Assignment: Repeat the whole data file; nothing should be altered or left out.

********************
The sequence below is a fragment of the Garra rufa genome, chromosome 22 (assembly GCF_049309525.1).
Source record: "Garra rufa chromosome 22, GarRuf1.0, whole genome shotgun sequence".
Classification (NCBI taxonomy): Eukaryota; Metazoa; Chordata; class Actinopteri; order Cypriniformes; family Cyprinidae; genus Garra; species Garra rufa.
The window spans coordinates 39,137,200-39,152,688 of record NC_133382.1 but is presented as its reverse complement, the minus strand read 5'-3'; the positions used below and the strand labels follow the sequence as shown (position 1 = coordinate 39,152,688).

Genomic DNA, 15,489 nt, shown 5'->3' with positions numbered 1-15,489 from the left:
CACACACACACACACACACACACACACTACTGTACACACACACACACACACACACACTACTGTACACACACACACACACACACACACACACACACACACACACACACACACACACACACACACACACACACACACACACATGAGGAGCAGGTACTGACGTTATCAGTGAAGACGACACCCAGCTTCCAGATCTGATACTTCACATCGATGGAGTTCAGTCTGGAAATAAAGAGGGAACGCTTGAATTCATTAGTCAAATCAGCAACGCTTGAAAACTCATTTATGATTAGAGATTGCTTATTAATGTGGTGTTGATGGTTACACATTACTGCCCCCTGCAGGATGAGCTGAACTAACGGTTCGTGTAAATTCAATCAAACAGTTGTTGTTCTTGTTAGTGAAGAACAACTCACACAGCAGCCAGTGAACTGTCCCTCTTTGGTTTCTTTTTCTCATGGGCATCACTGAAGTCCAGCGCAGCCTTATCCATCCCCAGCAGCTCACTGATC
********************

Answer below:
The sequence below is a fragment of the Garra rufa genome, chromosome 22 (assembly GCF_049309525.1).
Source record: "Garra rufa chromosome 22, GarRuf1.0, whole genome shotgun sequence".
Classification (NCBI taxonomy): Eukaryota; Metazoa; Chordata; class Actinopteri; order Cypriniformes; family Cyprinidae; genus Garra; species Garra rufa.
The window spans coordinates 39,137,200-39,152,688 of record NC_133382.1 but is presented as its reverse complement, the minus strand read 5'-3'; the positions used below and the strand labels follow the sequence as shown (position 1 = coordinate 39,152,688).

Genomic DNA, 15,489 nt, shown 5'->3' with positions numbered 1-15,489 from the left:
CACACACACACACACACACACACACACTACTGTACACACACACACACACACACACACTACTGTACACACACACACACACACACACACACACACACACACACACACACACACACACACACACACACACACACACACACACATGAGGAGCAGGTACTGACGTTATCAGTGAAGACGACACCCAGCTTCCAGATCTGATACTTCACATCGATGGAGTTCAGTCTGGAAATAAAGAGGGAACGCTTGAATTCATTAGTCAAATCAGCAACGCTTGAAAACTCATTTATGATTAGAGATTGCTTATTAATGTGGTGTTGATGGTTACACATTACTGCCCCCTGCAGGATGAGCTGAACTAACGGTTCGTGTAAATTCAATCAAACAGTTGTTGTTCTTGTTAGTGAAGAACAACTCACACAGCAGCCAGTGAACTGTCCCTCTTTGGTTTCTTTTTCTCATGGGCATCACTGAAGTCCAGCGCAGCCTTATCCATCCCCAGCAGCTCACTGATC